We ourselves are not the light, God is the Light. The task of conscience is not to create moral truth, but to perceive it and then apply it, not ignore it. The judgment of conscience does not establish the law or decide for itself what is right or wrong; rather it bears witness to the authority of the natural law, it is the voice of Truth within the person calling him to act in conformance with truth, to do good and avoid evil. In other words, conscience is a judgment of reason in the application of objective moral truth to a particular case.

In our perception of such moral truth, we are assisted by the Magisterium of the Church, by the Pope and bishops, who are in turn specially guided and protected from error by the Holy Spirit, the Paraclete promised to us by Jesus Christ. Thus, as Blessed Cardinal John Henry Newman noted, a properly-formed good conscience cannot be one that is in contradiction with the teachings of the Church.

Prior to the obligation of conscience is the obligation to properly form one's conscience, or more specifically, "an actual conscience, conscience understood as a 'co-knowing' with the truth," in the words of Joseph Cardinal Ratzinger in his 1991 talk, Conscience and Truth. If we have a false, improperly-formed conscience, one that is not "with knowledge" of objective truth, but is instead one that is "with ignorance" of objective truth, including knowing contradiction with authoritative Church teaching, including those teachings on human sexuality and marriage, then we cannot assert a right to follow it.

The "obligation" to follow one’s conscience is an obligation to follow a good conscience, one that is "with knowledge" of transcendent objective truth, and not a bad or malformed counterfeit "conscience."

Conscience is meant to accuse one of error in sin, not justify sin, and conscience is most emphatically not a license to delude ourselves to truth so as to justify doing, facilitating, or participating in that which is intrinsically wrong or mala in se (evil in and of itself). One's "subjective conviction and the lack of doubts and scruples which follow therefrom" are not sufficient, explains Cardinal Ratzinger, "it will not do to identify man's conscience with the self-consciousness of the I, with it subjective certainty about itself and its moral behavior," especially in a relativistic age when so many can no longer see moral fault and sin. (see also Evangelium Vitae, 24)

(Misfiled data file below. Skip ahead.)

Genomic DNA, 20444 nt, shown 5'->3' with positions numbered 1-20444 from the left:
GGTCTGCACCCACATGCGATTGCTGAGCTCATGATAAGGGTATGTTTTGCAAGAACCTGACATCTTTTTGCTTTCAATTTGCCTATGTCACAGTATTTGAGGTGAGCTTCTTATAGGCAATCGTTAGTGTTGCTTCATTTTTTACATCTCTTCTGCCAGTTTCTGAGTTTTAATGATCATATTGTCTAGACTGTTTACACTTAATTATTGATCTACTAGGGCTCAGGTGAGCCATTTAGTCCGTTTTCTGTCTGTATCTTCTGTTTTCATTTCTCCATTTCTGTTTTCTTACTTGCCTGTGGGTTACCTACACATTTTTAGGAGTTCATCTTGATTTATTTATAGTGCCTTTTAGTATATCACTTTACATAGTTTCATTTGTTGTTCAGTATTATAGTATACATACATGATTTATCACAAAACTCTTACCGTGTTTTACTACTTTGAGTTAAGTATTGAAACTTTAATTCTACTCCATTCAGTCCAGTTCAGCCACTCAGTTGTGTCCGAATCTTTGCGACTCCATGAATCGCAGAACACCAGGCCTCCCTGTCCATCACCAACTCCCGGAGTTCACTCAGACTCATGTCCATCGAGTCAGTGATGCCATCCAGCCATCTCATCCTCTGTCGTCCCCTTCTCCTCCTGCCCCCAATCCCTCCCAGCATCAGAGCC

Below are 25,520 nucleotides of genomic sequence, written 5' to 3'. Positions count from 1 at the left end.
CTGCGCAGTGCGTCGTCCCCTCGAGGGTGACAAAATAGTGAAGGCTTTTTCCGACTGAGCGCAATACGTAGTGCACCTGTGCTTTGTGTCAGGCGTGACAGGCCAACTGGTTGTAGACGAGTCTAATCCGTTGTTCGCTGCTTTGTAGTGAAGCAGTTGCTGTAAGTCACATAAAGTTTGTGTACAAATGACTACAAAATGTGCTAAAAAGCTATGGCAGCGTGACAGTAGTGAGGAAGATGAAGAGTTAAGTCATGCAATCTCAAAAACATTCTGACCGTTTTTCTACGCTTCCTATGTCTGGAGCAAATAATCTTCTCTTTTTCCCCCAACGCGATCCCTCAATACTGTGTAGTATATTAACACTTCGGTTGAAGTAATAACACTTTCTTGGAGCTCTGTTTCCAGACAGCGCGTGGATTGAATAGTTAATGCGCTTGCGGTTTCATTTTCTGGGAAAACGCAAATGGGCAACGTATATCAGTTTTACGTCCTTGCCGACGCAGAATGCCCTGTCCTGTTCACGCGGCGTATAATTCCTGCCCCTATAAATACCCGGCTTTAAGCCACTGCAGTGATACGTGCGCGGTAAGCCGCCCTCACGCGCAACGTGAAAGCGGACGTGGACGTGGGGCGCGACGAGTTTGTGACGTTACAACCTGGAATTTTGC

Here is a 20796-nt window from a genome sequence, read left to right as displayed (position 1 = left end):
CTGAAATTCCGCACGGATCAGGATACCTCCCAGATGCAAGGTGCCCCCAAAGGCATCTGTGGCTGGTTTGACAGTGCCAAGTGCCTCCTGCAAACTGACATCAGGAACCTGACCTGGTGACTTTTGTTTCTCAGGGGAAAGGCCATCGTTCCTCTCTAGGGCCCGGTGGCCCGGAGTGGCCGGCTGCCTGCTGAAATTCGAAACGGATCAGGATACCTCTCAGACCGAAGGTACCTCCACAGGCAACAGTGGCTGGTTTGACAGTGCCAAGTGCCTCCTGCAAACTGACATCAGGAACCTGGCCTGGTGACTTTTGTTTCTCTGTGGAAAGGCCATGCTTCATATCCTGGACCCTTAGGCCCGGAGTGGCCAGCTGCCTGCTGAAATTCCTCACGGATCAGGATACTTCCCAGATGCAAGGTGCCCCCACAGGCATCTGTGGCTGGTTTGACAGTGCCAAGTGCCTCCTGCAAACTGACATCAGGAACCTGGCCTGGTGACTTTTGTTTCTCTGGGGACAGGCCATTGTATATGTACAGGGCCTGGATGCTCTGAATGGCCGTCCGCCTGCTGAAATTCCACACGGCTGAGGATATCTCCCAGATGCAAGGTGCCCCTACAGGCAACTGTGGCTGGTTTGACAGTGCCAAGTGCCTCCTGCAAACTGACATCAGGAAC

With this connection to transcendent objective moral truth, in all things we have an obligation in conscience, written as law upon our hearts, to do the good and resist evil. (Gaudium et Spes, 16) This obligation to follow a good conscience, properly formed in conformity with the teachings of the Church, does not restrict human freedom, but instead calls the person to genuine freedom in truth, for only in truth will one be set free.

Saturday, June 27, 2015

Once Again Before the Tree of Knowledge

Today, we are called to preach the Gospel of Truth, praying that people turn away from the culture of self-delusion and lies that leads to death.

On Friday, June 26, 2015, we were treated to this from on-high:
Obergefell v. Hodges, ___ U.S. ___ (2015).
The Constitution promises liberty to all within its reach, a liberty that includes certain specific rights that allow persons, within a lawful realm, to define and express their identity. . . .

From their beginning to their most recent page, the annals of human history reveal the transcendent importance of marriage. The lifelong union of a man and a woman always has promised nobility and dignity to all persons, without regard to their station in life. . . . The ancient origins of marriage confirm its centrality, but it has not stood in isolation from developments in law and society. The history of marriage is one of both continuity and change. . . .

Choices about marriage shape an individual’s destiny. As the Supreme Judicial Court of Massachusetts has explained, because “it fulfils yearnings for security, safe haven, and connection that express our common humanity, civil marriage is an esteemed institution, and the decision whether and whom to marry is among life’s momentous acts of self-definition.” Goodridge, 440 Mass., at 322, 798 N. E. 2d, at 955.

The nature of marriage is that, through its enduring bond, two persons together can find other freedoms, such as expression, intimacy, and spirituality. . . . The right to marry thus dignifies couples who “wish to define themselves by their commitment to each other.” . . .